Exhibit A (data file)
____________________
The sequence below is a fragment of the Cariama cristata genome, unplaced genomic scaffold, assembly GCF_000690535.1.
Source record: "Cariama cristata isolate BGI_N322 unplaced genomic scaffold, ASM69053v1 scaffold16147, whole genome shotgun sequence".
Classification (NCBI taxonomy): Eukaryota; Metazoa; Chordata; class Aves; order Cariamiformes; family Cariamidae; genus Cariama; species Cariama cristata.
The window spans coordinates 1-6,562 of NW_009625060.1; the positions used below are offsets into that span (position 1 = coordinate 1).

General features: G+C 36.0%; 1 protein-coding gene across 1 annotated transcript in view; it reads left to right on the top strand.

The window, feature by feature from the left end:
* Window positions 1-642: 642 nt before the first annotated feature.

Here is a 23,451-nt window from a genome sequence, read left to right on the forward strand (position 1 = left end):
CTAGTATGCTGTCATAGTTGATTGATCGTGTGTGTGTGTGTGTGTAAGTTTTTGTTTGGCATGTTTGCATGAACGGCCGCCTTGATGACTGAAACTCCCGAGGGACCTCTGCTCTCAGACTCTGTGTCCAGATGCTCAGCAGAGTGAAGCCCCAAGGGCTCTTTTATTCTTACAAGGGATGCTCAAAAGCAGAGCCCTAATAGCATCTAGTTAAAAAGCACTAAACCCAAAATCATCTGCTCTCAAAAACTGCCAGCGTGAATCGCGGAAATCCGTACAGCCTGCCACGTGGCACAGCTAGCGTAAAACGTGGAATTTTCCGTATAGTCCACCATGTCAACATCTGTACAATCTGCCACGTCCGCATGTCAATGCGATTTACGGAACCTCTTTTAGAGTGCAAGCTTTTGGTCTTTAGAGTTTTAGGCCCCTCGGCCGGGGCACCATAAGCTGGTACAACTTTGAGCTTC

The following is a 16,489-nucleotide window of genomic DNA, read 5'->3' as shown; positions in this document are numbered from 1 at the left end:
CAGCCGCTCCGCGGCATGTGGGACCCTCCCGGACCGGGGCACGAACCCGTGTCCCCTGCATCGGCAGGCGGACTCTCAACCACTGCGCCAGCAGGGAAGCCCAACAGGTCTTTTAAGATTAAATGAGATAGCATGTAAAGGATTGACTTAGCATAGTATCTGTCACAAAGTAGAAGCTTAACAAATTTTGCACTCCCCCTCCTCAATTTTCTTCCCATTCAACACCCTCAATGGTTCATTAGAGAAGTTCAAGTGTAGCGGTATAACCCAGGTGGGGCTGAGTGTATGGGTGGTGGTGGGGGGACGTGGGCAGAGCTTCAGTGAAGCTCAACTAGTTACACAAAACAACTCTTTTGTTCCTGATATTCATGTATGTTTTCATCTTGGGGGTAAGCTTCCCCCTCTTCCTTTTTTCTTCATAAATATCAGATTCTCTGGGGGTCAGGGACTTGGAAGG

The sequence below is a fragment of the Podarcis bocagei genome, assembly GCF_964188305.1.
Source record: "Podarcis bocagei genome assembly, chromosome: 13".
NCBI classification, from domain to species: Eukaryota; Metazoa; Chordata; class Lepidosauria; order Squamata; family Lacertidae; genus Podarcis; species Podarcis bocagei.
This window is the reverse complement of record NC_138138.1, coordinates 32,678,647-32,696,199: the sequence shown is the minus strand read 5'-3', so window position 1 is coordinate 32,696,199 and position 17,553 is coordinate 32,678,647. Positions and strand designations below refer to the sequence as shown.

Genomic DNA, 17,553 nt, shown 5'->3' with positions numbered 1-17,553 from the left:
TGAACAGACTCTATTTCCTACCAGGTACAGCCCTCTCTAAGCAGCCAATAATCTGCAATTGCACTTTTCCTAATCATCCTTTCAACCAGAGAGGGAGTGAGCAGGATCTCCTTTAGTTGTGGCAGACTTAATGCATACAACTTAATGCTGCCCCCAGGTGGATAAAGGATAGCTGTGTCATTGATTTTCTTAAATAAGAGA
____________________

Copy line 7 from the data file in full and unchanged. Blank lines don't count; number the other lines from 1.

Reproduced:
* Window positions 1-642: 642 nt before the first annotated feature.